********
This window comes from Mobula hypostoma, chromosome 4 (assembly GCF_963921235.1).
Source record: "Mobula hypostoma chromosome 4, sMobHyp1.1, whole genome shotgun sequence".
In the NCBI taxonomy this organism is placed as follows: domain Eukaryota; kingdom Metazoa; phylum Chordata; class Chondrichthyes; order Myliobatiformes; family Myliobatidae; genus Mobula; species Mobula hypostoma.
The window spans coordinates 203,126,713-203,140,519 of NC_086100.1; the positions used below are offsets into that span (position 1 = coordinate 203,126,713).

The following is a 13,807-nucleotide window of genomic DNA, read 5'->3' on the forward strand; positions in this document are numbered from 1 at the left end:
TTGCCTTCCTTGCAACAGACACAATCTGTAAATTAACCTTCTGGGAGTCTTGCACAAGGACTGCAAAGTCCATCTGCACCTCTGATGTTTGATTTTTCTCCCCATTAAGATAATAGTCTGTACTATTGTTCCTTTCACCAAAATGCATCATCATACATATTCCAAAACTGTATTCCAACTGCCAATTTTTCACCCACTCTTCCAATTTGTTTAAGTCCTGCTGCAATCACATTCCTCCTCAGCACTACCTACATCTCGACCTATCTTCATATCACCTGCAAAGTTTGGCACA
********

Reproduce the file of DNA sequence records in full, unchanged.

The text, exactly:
This window comes from Mobula hypostoma, chromosome 4 (assembly GCF_963921235.1).
Source record: "Mobula hypostoma chromosome 4, sMobHyp1.1, whole genome shotgun sequence".
In the NCBI taxonomy this organism is placed as follows: domain Eukaryota; kingdom Metazoa; phylum Chordata; class Chondrichthyes; order Myliobatiformes; family Myliobatidae; genus Mobula; species Mobula hypostoma.
The window spans coordinates 203,126,713-203,140,519 of NC_086100.1; the positions used below are offsets into that span (position 1 = coordinate 203,126,713).

The following is a 13,807-nucleotide window of genomic DNA, read 5'->3' on the forward strand; positions in this document are numbered from 1 at the left end:
TTGCCTTCCTTGCAACAGACACAATCTGTAAATTAACCTTCTGGGAGTCTTGCACAAGGACTGCAAAGTCCATCTGCACCTCTGATGTTTGATTTTTCTCCCCATTAAGATAATAGTCTGTACTATTGTTCCTTTCACCAAAATGCATCATCATACATATTCCAAAACTGTATTCCAACTGCCAATTTTTCACCCACTCTTCCAATTTGTTTAAGTCCTGCTGCAATCACATTCCTCCTCAGCACTACCTACATCTCGACCTATCTTCATATCACCTGCAAAGTTTGGCACA